Brian Pallister Premier of Manitoba; Winnipeg

Down, but not out

Re On Alberta (Letters, Dec. 6): I chuckled when I read a letter-writer who took a 5-per-cent pay cut under Ralph Klein nearly three decades ago. The sacrifice that was imposed on him was nothing compared to what was happening in the rest of the Alberta economy.

The reduction in my income was about 80 per cent, and that was not uncommon. I lost my car and I took in two roommates to keep a roof over my head. I went from being an investment banker with two assistants to patrolling parking lots after hours. If I felt sorry for myself, I only had to be reminded that one co-worker was an engineer.

But Mr. Klein made good on his promises. I kept on keeping on and, by the mid-1990s, I was back in the investment business and doing fine. By 2010, I was retired before my 50th birthday.

Insisting that the public service share the pain, albeit to a very small degree, meant taking on the massive resources of the public-service unions – it took incredible political courage. But that was Mr. Klein. Pity he was one of a kind.

Ken Johnston Toronto

Speech translator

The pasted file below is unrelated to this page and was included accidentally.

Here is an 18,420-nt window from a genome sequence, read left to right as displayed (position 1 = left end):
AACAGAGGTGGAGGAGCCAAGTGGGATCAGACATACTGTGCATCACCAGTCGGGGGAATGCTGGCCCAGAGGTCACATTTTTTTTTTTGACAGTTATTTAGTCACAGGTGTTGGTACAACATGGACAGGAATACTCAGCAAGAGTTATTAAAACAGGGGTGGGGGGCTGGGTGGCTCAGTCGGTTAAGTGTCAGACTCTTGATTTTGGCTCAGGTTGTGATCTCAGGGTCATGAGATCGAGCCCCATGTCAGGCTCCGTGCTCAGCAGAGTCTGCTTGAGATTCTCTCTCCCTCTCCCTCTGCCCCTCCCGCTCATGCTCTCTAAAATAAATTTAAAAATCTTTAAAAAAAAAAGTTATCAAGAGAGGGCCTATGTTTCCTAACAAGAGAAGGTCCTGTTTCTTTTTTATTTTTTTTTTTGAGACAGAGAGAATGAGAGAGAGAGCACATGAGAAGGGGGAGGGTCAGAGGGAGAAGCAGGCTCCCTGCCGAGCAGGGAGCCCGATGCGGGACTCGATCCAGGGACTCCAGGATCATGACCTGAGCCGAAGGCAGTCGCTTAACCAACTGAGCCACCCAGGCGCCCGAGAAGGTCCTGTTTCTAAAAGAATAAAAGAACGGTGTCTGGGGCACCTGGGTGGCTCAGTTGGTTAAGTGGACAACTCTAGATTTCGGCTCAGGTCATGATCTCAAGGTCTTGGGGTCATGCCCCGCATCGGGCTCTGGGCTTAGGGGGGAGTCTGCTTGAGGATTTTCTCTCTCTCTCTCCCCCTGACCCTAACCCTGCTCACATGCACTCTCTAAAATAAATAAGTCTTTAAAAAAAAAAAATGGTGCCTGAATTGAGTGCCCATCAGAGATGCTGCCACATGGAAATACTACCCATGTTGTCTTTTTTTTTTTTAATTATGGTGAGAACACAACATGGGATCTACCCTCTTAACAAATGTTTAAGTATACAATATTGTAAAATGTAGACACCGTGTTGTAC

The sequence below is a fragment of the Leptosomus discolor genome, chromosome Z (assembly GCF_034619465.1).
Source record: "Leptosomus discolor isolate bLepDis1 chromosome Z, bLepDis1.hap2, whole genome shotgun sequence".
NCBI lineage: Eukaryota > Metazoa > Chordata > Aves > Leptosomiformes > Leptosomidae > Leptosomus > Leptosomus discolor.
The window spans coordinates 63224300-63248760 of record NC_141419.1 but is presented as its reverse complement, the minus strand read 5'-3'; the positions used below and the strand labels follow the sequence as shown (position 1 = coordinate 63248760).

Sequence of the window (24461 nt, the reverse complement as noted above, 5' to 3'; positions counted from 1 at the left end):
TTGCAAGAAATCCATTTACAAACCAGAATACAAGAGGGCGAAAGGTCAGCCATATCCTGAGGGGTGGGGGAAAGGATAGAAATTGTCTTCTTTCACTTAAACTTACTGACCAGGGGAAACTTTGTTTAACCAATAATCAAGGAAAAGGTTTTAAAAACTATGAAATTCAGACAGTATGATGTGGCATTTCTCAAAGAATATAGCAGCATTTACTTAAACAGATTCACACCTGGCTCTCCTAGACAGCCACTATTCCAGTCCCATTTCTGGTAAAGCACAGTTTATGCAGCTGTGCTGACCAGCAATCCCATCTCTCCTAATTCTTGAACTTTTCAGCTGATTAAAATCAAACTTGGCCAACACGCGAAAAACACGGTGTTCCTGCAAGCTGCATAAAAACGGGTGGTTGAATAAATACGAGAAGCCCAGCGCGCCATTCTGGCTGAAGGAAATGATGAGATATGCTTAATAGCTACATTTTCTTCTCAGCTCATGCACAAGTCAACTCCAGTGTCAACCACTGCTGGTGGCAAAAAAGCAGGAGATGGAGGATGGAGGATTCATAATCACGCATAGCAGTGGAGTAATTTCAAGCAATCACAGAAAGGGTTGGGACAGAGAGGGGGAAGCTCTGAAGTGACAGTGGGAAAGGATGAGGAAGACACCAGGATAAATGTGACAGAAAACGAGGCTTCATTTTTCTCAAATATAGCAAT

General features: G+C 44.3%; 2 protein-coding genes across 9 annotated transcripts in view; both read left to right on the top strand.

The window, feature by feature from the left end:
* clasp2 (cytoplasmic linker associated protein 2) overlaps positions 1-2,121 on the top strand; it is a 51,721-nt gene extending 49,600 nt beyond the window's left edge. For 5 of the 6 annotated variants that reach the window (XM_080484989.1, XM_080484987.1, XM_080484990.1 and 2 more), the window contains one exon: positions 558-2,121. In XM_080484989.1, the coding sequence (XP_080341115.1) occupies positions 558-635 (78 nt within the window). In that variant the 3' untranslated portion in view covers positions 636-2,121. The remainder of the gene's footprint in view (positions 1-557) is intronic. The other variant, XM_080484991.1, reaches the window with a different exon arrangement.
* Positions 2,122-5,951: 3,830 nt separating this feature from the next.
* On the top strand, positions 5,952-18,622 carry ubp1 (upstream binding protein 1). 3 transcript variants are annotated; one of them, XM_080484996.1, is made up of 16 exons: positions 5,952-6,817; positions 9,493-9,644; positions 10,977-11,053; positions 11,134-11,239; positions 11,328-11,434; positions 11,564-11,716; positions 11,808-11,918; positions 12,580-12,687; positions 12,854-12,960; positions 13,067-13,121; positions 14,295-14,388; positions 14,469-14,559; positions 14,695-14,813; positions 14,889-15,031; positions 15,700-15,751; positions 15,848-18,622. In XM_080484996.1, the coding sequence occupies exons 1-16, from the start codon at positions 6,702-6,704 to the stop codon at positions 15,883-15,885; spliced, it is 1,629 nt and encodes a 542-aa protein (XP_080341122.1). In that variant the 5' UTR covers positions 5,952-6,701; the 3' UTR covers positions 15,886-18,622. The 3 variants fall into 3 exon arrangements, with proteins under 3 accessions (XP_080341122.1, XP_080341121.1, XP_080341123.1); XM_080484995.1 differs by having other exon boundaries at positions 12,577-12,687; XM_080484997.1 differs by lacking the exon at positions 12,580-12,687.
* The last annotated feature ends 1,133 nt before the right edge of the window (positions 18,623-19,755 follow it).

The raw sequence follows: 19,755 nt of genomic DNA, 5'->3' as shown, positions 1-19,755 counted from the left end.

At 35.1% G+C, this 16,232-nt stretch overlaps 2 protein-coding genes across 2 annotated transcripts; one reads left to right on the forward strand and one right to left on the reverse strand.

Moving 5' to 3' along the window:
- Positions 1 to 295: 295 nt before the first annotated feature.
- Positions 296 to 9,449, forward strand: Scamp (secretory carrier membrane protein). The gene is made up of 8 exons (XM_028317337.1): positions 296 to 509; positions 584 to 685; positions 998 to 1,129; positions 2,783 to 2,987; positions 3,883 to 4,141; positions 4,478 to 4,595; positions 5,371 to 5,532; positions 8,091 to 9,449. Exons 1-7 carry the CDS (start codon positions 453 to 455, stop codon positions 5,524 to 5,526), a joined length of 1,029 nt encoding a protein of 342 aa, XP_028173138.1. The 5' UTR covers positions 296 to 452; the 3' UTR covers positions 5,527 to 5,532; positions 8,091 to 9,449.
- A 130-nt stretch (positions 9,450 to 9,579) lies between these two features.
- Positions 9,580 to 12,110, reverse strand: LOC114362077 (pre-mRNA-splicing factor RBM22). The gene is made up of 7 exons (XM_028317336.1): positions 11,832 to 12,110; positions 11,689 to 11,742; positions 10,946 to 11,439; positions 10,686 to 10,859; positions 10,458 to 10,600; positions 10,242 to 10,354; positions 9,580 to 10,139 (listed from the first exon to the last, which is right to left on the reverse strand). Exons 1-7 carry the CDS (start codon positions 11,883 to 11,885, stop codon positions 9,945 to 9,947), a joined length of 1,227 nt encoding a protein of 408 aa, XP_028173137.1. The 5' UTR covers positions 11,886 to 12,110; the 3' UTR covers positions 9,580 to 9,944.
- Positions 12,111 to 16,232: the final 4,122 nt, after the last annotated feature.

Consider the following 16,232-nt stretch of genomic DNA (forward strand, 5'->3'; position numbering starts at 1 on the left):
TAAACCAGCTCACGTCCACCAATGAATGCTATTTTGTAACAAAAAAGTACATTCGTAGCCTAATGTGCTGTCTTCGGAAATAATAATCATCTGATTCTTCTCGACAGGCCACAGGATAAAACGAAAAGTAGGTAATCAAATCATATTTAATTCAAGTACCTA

Re A Throne Speech That Intentionally Left Much Unsaid (Opinion, Dec. 7): I find that columnist Andrew Coyne has accurately deciphered the warm, fuzzy flotsam that was the Liberal’s Throne Speech and, importantly, what it says and does not say for regular Canadians. We, of the Western Canadian hillbilly-type, need Mr. Coyne and other experts to translate what seemed to be wishful thinking and budget-challenged fiction.

The promises offered would make for high comedy indeed, if the Canadian economy were not at risk. It also seems readily apparent that the grievances of the West will continue to be secondary to the so-called national interest. I believe this will continue to be the overriding factor in any debate of national unity.